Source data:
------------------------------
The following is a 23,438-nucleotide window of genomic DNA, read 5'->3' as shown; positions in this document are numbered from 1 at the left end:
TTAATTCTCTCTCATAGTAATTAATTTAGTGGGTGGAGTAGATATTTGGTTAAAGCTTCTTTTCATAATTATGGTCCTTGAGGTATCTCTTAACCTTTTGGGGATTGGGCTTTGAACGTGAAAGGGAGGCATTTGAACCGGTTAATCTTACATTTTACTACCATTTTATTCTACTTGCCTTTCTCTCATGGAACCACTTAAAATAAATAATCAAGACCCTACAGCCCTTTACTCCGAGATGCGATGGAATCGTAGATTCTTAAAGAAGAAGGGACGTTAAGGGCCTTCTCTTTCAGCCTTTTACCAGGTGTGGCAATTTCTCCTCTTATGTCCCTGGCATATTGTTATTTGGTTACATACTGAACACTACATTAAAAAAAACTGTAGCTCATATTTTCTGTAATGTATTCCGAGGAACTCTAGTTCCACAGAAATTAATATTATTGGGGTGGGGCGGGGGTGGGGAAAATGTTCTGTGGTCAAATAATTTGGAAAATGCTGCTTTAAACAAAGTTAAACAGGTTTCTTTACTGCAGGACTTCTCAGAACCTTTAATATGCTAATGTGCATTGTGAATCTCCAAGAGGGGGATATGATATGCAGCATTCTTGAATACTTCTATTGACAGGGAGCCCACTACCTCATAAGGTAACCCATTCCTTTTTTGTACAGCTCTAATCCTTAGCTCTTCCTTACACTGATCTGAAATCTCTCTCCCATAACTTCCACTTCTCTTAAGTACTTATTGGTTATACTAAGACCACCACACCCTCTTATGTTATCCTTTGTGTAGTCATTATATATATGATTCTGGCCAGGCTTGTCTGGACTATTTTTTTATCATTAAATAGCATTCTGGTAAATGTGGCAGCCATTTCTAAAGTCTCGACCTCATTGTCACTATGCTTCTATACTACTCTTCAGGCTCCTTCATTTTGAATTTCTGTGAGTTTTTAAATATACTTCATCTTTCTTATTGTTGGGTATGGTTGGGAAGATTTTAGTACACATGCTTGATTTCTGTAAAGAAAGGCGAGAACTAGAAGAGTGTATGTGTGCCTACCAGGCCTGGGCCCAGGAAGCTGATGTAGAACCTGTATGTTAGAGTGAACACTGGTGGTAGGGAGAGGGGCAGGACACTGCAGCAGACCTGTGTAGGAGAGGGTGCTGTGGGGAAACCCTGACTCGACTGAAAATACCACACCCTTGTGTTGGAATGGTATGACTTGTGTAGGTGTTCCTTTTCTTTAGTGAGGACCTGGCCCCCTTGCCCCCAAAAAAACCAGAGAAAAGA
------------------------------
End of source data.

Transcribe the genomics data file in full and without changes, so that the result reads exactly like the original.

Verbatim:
The following is a 23,438-nucleotide window of genomic DNA, read 5'->3' as shown; positions in this document are numbered from 1 at the left end:
TTAATTCTCTCTCATAGTAATTAATTTAGTGGGTGGAGTAGATATTTGGTTAAAGCTTCTTTTCATAATTATGGTCCTTGAGGTATCTCTTAACCTTTTGGGGATTGGGCTTTGAACGTGAAAGGGAGGCATTTGAACCGGTTAATCTTACATTTTACTACCATTTTATTCTACTTGCCTTTCTCTCATGGAACCACTTAAAATAAATAATCAAGACCCTACAGCCCTTTACTCCGAGATGCGATGGAATCGTAGATTCTTAAAGAAGAAGGGACGTTAAGGGCCTTCTCTTTCAGCCTTTTACCAGGTGTGGCAATTTCTCCTCTTATGTCCCTGGCATATTGTTATTTGGTTACATACTGAACACTACATTAAAAAAAACTGTAGCTCATATTTTCTGTAATGTATTCCGAGGAACTCTAGTTCCACAGAAATTAATATTATTGGGGTGGGGCGGGGGTGGGGAAAATGTTCTGTGGTCAAATAATTTGGAAAATGCTGCTTTAAACAAAGTTAAACAGGTTTCTTTACTGCAGGACTTCTCAGAACCTTTAATATGCTAATGTGCATTGTGAATCTCCAAGAGGGGGATATGATATGCAGCATTCTTGAATACTTCTATTGACAGGGAGCCCACTACCTCATAAGGTAACCCATTCCTTTTTTGTACAGCTCTAATCCTTAGCTCTTCCTTACACTGATCTGAAATCTCTCTCCCATAACTTCCACTTCTCTTAAGTACTTATTGGTTATACTAAGACCACCACACCCTCTTATGTTATCCTTTGTGTAGTCATTATATATATGATTCTGGCCAGGCTTGTCTGGACTATTTTTTTATCATTAAATAGCATTCTGGTAAATGTGGCAGCCATTTCTAAAGTCTCGACCTCATTGTCACTATGCTTCTATACTACTCTTCAGGCTCCTTCATTTTGAATTTCTGTGAGTTTTTAAATATACTTCATCTTTCTTATTGTTGGGTATGGTTGGGAAGATTTTAGTACACATGCTTGATTTCTGTAAAGAAAGGCGAGAACTAGAAGAGTGTATGTGTGCCTACCAGGCCTGGGCCCAGGAAGCTGATGTAGAACCTGTATGTTAGAGTGAACACTGGTGGTAGGGAGAGGGGCAGGACACTGCAGCAGACCTGTGTAGGAGAGGGTGCTGTGGGGAAACCCTGACTCGACTGAAAATACCACACCCTTGTGTTGGAATGGTATGACTTGTGTAGGTGTTCCTTTTCTTTAGTGAGGACCTGGCCCCCTTGCCCCCAAAAAAACCAGAGAAAAGA